Dimensionless energy dissipation as function of Q1# from rough surface FEM with multiple asperities in contact for P1# = 0.15 and phase ϕ = π/2

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Fig. 6

Comparing dimensionless energy dissipation (as function of Q1#) from spherical FEM and from PCB model for P1# = 0.2 for (a) phase 0 and (b) phase ϕ = π/2

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Fig. 7

Snapshot of the contact in the forward slip at a point with maximum tangential load and decreasing normal load in PQ loading cycle for P1# = 0.2, Q1# = 0.2, and phase, ϕ = π/2 for spherical FEM

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Fig. 8

Normal compliance versus normal load for d/R = 0.7 for FEM with multiple asperities in contact and comparison with CEP model

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Fig. 9

Comparing dimensionless energy dissipation (as function of Q1#) from rough surface FEM with single asperity in contact and from PCB model for P1# = 0.15 for (a) phase 0 and (b) phase ϕ = π/2

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Fig. 10

Snapshot of the contact in the forward slip at a point of maximum tangential load and decreasing normal load in PQ loading cycle for P1# = 0.15, Q1# = 0.2, and phase, ϕ = π/2 for rough surface FEM with single asperity in contact

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Fig. 11

Comparing dimensionless energy dissipation (as function of Q1#) from rough surface FEM with multiple asperities in contact and from PCB model for P1# = 0.15 for (a) phase 0 and (b) phase ϕ = π/2

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Fig. 12

Snapshot of the contact in the forward slip at a point with maximum tangential load and decreasing normal load in PQ loading cycle for P1#  = 0.15, Q1#  = 0.2, and phase, ϕ = π/2 for rough surface FEM with multiple asperities in contact

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Fig. 13

An example power spectral density plot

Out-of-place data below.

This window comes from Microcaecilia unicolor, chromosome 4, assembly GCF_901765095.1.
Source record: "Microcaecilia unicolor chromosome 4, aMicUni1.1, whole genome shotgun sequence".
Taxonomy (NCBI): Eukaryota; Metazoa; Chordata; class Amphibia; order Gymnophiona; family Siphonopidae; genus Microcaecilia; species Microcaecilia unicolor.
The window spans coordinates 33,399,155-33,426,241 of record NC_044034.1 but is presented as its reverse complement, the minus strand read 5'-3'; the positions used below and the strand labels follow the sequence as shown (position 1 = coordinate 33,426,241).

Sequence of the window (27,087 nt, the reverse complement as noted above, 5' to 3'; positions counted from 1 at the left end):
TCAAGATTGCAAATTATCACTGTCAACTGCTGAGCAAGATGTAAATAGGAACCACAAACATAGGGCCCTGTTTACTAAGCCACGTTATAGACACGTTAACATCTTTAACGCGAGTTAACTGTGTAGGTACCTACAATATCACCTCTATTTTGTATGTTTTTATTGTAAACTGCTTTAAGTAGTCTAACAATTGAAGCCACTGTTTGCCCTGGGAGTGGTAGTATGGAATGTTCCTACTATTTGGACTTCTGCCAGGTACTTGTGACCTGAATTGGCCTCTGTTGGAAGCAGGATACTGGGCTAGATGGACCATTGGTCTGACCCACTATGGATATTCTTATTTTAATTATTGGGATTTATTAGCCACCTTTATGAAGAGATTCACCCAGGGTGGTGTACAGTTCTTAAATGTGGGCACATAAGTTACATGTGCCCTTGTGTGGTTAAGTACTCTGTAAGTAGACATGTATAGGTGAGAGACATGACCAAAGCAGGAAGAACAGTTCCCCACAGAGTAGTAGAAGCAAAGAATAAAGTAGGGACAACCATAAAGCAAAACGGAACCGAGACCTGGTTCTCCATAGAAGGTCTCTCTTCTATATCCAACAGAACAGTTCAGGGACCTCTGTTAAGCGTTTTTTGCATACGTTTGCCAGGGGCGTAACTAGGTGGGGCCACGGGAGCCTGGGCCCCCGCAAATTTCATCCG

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Fig. 14

Dimensionless energy dissipation as function of Q1# for P1# = 0.2, phase ϕ = π/2 and for different fractal dimensions on (a) log–log plot showing power-law dependency and (b) linear plot

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Fig. 15

Normal compliance versus normal load for different d/R values

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Fig. 16

Dimensionless energy dissipation as function of Q1# for P1# = 0.2, phase ϕ = π/2 and for different asperity densities on (a) log–log plot showing power-law dependency and (b) linear plot

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Fig. 17

Power spectral density for different asperity densities

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Fig. 18

Different asperity height distributions: (a) normal distribution, (b) sine distribution, (c) Weibull distribution, and (d) uniform distribution

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Fig. 19

Normal compliance versus normal load for (a) different asperity height distribution and (b) for normal and uniform distribution at high normal load

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Fig. 20

Dimensionless energy dissipation as function of Q1# for P1#  = 0.2, phase ϕ = π/2, and d/R = 1.5 for different asperity height distributions on (a) log–log plot showing power-law dependency and (b) linear plot